LOOMING IMPACT OF HISTORIC EUROPE HEAT WAVE: “As a ‘blocking ridge’ sets up over Greenland, it could promote a widespread and significant melt event like the one in 2012. During that summer, nearly all of the ice sheet experienced melting,” stated Ruth Mottram, a researcher with the Danish Meteorological Institute
Note to Reader:
A historic heat wave inflicted life-threatening temperatures on Europe and shattered all-time highs in multiple countries on July 25, 2019.
Paris registered a jaw-dropping 108.7 degrees, according to Météo-France, the national weather service, breaking the record of 104.7 degrees set in 1947.
Belgium, Germany and the Netherlands all saw new national records Thursday, beating highs set just the day before — with the Netherlands exceeding 104 degrees for the first time on record.
Britain came just shy of its record. The Met Office in Cambridge, England, measured 100.6 degrees Thursday. And London experienced its hottest July day on record, with a temperature of 100.2.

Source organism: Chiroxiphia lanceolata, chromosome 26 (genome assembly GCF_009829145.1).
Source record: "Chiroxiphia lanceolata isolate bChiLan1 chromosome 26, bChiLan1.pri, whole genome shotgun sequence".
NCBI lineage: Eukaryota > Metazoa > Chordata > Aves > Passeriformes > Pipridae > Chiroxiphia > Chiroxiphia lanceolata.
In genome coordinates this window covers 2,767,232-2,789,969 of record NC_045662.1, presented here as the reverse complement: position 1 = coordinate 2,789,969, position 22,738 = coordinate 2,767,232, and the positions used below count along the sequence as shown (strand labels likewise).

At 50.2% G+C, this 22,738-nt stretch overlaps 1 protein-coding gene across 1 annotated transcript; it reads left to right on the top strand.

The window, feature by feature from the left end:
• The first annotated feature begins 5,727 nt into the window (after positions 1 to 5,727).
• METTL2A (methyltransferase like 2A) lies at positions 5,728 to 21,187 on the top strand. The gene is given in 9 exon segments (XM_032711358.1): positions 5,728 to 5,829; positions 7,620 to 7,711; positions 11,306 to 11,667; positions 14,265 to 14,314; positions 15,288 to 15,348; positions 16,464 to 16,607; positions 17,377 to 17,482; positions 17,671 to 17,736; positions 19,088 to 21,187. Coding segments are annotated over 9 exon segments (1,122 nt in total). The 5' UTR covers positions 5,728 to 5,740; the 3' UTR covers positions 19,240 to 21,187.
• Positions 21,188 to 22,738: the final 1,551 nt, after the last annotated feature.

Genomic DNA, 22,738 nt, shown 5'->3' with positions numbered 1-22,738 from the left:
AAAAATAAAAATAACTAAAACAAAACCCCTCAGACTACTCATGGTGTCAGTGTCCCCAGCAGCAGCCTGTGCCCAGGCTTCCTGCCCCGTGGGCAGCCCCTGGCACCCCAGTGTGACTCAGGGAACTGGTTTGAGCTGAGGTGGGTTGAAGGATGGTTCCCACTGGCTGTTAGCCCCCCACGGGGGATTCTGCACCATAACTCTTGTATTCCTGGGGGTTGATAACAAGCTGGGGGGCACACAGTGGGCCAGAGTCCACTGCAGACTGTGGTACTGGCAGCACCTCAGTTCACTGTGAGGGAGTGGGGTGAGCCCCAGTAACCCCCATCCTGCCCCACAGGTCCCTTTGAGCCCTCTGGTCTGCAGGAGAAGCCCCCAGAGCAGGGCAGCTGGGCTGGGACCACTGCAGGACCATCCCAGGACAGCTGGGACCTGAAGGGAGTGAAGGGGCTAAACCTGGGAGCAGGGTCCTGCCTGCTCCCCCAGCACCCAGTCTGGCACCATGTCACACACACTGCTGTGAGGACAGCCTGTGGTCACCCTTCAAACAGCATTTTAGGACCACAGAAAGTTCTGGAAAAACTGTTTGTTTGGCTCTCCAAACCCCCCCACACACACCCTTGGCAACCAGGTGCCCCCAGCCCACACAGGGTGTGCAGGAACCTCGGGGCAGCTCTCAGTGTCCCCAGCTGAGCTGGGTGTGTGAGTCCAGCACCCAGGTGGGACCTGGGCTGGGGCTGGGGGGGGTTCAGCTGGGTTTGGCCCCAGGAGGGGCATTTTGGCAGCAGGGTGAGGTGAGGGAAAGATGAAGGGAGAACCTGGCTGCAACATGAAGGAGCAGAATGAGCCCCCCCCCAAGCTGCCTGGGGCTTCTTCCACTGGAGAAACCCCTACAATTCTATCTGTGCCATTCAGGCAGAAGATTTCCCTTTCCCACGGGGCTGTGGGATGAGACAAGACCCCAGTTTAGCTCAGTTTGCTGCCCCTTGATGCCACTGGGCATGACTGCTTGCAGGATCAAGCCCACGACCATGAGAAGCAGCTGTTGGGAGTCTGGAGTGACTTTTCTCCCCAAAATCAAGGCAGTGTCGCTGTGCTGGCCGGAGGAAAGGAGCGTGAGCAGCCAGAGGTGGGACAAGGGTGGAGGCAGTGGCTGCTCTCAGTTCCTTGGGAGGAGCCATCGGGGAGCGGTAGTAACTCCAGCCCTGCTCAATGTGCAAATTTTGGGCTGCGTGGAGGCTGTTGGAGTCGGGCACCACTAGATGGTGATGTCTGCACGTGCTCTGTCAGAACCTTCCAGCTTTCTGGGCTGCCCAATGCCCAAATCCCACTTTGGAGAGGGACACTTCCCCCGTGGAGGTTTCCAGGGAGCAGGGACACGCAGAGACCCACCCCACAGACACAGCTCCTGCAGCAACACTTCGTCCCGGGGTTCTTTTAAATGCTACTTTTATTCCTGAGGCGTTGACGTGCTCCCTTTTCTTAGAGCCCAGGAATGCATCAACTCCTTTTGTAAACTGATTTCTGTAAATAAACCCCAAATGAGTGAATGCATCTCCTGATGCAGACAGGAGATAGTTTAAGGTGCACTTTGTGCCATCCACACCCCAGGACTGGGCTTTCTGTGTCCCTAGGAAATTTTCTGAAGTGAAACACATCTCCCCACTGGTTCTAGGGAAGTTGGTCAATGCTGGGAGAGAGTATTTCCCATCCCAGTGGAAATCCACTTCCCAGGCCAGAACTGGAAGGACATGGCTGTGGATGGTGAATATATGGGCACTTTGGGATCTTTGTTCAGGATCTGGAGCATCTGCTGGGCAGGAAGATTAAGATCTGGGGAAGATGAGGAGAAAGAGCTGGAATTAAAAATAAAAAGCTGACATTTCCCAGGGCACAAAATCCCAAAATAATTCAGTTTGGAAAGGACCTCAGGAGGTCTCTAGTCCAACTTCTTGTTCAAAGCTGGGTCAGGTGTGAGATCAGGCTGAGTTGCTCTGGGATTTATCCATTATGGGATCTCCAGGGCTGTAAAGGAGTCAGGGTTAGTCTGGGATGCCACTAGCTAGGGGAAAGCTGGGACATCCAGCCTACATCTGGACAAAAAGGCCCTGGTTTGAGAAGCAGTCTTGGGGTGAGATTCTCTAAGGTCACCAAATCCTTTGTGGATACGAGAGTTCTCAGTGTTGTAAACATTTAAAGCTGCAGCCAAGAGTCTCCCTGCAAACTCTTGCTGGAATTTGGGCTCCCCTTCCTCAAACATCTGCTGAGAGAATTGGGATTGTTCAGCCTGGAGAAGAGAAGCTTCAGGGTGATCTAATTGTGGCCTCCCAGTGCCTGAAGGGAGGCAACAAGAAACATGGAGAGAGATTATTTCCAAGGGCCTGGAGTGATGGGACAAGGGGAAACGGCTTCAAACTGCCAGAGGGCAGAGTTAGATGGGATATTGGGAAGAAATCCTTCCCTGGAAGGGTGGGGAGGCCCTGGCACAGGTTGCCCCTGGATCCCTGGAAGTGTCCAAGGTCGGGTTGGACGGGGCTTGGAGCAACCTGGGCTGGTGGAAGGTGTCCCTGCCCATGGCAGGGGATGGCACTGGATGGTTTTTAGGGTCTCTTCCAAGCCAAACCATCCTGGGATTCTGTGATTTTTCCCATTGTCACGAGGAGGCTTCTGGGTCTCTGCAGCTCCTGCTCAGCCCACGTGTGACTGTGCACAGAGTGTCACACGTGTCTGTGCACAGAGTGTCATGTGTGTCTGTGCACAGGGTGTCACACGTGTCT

Europe’s heat wave is about to bake the Arctic
“More temperature records are falling in Europe as the historic heat wave that brought the hottest weather ever recorded in Paris, London, the United Kingdom, Belgium, the Netherlands and Germany shifts northward. In a few days, the weather system responsible for the heat wave will stretch all the way across the top of the globe,” wrote Andrew Freedman in an article published by the Washington Post on July 26, 2019.
“It’s what this system, characterized by a strong area of high pressure aloft — often referred to as a heat dome — will do to the Arctic that has some scientists increasingly concerned.
“Arctic-wide, an unusual spate of wildfires is burning, affecting vast stretches of Siberia, as well. Smoke from these fires is circling the globe, tracked via satellite imagery.”
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